The Genetic Rights Foundation (GRF), an anti-genetically engineered technology group in Italy, took credit for the government’s move to destroy a 30-year-old research project in Italy. The publicly funded research was being conducted on olive trees, cherry trees and kiwifruit vines. The research had been one of the longest running GM trials in Europe.

The research has been going since 1982 to find varieties resistant to fungi and bacteria that attack olive and cherry trees. One of the goals of the research was also to find ways to reduce pesticide use. Another goal included developing shorter trees for easier harvesting.

GRF found a way to point out a loop hole in the government’s permissions. The researcher, Eddo Rugini, was given permission to grow the trees in 1998, but the government banned all field research of GM plants in 2002. However, since the trees were already growing, he was granted an extension until 2008. In 2010, his extension to 2014 was denied. That’s when GRF stepped in and pointed out that the trees should be destroyed since they were in violation of the order.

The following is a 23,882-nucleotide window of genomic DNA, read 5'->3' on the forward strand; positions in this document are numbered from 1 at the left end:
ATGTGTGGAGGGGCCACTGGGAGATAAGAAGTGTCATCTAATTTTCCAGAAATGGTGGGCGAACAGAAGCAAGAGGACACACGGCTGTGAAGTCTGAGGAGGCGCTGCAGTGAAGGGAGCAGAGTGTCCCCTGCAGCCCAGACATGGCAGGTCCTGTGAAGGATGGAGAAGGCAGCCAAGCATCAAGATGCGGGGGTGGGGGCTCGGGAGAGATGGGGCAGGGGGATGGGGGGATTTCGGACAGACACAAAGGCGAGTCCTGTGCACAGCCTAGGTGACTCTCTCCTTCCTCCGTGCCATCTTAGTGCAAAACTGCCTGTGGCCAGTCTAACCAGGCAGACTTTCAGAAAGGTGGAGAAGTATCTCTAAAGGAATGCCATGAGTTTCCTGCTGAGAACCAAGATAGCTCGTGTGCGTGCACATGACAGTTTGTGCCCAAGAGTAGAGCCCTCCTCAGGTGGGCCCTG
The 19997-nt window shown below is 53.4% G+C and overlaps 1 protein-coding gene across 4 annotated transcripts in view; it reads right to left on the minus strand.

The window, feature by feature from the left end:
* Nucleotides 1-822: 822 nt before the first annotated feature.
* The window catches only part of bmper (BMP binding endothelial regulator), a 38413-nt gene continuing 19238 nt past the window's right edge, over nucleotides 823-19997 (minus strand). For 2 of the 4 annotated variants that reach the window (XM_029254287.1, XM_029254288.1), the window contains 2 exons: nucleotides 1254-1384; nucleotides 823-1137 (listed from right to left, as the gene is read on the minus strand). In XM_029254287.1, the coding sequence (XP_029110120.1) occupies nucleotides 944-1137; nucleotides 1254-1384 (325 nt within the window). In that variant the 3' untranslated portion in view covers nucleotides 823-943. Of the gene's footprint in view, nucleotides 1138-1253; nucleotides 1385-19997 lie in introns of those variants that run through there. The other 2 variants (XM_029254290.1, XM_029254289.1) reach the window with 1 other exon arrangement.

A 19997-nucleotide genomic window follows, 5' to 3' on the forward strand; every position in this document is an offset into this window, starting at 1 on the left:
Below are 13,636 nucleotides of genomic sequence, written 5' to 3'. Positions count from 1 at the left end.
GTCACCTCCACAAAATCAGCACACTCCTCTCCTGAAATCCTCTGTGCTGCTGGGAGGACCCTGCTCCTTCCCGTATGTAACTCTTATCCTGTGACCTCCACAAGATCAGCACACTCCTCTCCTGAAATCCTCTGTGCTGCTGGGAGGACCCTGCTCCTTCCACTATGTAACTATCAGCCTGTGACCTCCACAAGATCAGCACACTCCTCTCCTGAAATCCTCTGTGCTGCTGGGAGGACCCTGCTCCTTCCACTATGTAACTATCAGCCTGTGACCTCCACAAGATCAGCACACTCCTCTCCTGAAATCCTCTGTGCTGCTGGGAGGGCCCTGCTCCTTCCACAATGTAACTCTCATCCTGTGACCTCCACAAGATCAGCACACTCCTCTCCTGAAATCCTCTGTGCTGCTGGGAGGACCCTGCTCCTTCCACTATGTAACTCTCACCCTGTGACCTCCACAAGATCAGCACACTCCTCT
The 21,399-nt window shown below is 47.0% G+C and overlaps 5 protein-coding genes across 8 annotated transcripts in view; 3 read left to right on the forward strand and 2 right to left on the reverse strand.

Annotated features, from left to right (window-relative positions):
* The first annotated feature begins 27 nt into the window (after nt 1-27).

Although many scientists and concerned individuals launched a last-minute online petition to save the trees, it was not enough.

“Unfortunately, the experiments have not yet provided significant results as trees require a long time to grow. For this reason, we request that the plants not be destroyed,” the association was quoted as writing in an online plea. “Halting research on these trees means a waste of decades of publicly funded research. This perspective is unacceptable and devastating.”

GRF’s momentum for calling attention to the issue is being credited to the use of social media.